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    • Oh, my pleasure Kelly!
      Yes, I agree its very refreshing to find passion and commitment in the work place and you are so right, it shows in the finished product.
      I love hearing that you are a proud and polite Canadian – that is such a fantastic national trait to have. Brilliant. Thanks for the inspired comment.

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  3. Oh wow, those colors and fabrics look gorgeous! I love seeing the behind the scenes shots. The photos are stunning. I’m now trying to comprehend that they can match to any pantone color….oh the possibilities!

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    • Exactly! Seriously, I haven’t slept since properly since the visit as my mind is working over time thinking of colour combos and possible products!
      Loving the ‘lime’ page you have up on your blog today, fresh and zesty, lovely.
      Thanks for the thumbs up on the photos :) appreciated.

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  4. What an interesting post. I’ve never been to a textile factory. Poland used to have a strong textile industry in the city of Łódź.
    Thank you for stopping by at Polonica: Home Again and leaving a comment. Scotland is very dear to my heart. I have family there, and I spent 6 months in Edinburgh when I was a student.

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    • Thank you Zosia, that’s really interesting because although I have many Polish friends here in Edinburgh, I don’t know very much about its manufacturing past or present. I’ve just looked up Lodz on the web and I see it has some very beautiful buildings. I am intrigued by the coat of arms showing a boat – that’s odd for a town so far from the coast isn’t it?
      I’m glad to hear that Scotland is in your heart and that you have family here. Thanks again for the interesting comment.

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    • Thanks Claire. Oh, I love Timorous Beasties work, I must look at the Ramshead range as I’ve not seen it and I would be especially interested to see their colour choices. Thanks for letting me know. I wonder if they are showing it at ‘Scotland Re designed’ at tomorrows launch at the Lighthouse in Glasgow.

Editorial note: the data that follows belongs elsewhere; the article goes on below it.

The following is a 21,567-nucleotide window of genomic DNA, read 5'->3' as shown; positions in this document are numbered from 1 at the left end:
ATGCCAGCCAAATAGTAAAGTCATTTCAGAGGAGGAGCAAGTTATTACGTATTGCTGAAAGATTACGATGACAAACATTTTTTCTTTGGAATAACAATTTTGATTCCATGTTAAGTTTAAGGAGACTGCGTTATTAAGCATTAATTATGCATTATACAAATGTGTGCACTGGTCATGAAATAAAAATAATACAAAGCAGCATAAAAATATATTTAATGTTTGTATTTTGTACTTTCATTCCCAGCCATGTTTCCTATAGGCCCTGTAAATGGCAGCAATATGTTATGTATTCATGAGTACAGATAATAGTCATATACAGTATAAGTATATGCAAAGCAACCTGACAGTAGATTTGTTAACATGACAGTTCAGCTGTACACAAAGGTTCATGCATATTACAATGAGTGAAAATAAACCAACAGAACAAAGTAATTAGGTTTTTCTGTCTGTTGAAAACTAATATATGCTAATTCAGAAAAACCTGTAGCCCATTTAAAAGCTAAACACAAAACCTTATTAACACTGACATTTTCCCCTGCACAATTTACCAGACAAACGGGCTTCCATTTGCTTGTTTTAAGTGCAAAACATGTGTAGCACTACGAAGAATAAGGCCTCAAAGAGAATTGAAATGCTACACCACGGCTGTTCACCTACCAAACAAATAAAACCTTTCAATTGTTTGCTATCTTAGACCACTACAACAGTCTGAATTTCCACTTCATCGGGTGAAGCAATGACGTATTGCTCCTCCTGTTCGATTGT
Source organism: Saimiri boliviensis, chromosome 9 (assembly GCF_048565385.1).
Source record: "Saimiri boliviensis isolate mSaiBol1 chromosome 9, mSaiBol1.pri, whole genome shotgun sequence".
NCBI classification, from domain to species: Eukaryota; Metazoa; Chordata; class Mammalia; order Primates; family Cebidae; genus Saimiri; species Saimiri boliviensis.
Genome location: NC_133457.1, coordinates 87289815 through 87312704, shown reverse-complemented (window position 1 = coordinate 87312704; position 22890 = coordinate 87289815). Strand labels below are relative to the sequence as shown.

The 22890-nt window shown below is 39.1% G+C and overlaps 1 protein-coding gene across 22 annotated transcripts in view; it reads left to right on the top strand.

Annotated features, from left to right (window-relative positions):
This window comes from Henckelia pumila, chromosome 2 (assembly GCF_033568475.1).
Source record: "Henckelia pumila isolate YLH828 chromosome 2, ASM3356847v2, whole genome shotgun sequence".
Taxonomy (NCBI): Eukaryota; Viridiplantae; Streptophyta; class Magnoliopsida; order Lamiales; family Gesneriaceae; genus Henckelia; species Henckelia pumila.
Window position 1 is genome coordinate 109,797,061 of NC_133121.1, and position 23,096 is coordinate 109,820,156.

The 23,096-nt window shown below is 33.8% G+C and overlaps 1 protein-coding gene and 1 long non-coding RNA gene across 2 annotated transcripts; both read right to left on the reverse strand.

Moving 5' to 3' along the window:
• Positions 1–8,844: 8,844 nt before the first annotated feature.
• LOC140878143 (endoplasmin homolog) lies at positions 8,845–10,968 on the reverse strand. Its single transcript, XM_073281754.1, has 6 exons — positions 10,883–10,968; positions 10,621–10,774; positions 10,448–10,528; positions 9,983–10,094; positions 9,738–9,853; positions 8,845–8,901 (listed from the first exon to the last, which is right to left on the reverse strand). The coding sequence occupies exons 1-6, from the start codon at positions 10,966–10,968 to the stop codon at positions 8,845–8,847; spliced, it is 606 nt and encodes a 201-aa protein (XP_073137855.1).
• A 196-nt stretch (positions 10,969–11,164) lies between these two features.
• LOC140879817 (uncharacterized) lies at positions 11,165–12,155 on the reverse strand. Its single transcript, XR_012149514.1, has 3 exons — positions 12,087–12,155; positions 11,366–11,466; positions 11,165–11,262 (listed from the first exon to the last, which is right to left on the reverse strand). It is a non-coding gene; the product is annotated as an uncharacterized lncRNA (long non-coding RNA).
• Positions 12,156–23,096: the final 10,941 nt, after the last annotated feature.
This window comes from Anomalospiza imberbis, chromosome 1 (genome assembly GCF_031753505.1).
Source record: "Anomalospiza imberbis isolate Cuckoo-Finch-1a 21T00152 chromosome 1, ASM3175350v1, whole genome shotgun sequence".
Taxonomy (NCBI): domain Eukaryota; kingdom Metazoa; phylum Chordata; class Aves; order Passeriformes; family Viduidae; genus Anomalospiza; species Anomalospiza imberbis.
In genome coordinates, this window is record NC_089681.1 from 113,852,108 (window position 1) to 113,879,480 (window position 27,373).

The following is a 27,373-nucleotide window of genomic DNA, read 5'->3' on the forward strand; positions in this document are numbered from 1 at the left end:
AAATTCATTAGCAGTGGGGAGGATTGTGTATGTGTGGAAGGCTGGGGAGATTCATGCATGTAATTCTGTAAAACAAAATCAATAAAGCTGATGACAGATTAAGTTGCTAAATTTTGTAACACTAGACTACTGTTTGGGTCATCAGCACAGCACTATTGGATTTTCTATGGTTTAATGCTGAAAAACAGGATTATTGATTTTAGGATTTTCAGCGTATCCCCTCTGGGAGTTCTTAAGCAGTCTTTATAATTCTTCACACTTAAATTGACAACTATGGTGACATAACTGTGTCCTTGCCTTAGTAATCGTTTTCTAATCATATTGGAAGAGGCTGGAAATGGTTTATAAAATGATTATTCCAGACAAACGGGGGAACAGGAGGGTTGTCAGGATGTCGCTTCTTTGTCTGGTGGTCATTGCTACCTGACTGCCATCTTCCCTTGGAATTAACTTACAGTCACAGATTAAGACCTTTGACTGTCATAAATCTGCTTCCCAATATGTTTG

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      • It really is one of those fabrics that just makes you breathless with lust! I found the sample book in an interiors shop in Edinburgh earlier this year but haven’t seen it anywhere else. Very glad to see that Bute have relaunched their website – Ramshead’s there but the colours are so much more vibrant in the flesh. And thank you for the lovely comment – it’s very much appreciated!

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      • I am so glad we have connected through the blog as I love hearing about others who get breathless with colour and texture! Yes, their site went back up today so I am looking forward to having a good trawl through it. I’ve just looked at Ramshead and I see what you mean! Mmm, loving the slatey-violet and the ochres especially.I am needing to touch this cloth for sure – a mission for tomorrow…

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  5. Oh how exciting! Great mills in Tayside too!

    Loving the multicolours of the yarn…..brightened up a rainy and long day! Thank you!

    Sx

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    • Oh, Shona, I may have to pick your brains on this one. Let me know about the Tayside mills when you get a chance. Great to hear from you as always and hope to catch up for a lunch in the Jute Cafe – ha, how appropriate!

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  6. Check out cashmere @ Todd and Duncan and technical textiles @ don and low, j and d Wilkie, bonar and WL gore……maybe not what you’re looking for but definitely interesting!

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    • Thank you Kate! I’ve just had a good look around your Make it British website – how fantastic! You have so many brilliant articles on it and I really look forward to visiting the online shop when that’s set up. Be in touch, Niki

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  7. Honestly the best post I have read in a long time! those colours are just mind-blowing – especially the electric blue! how lucky you are to have gone on such an amazing tour!!! you have definitely inspired me!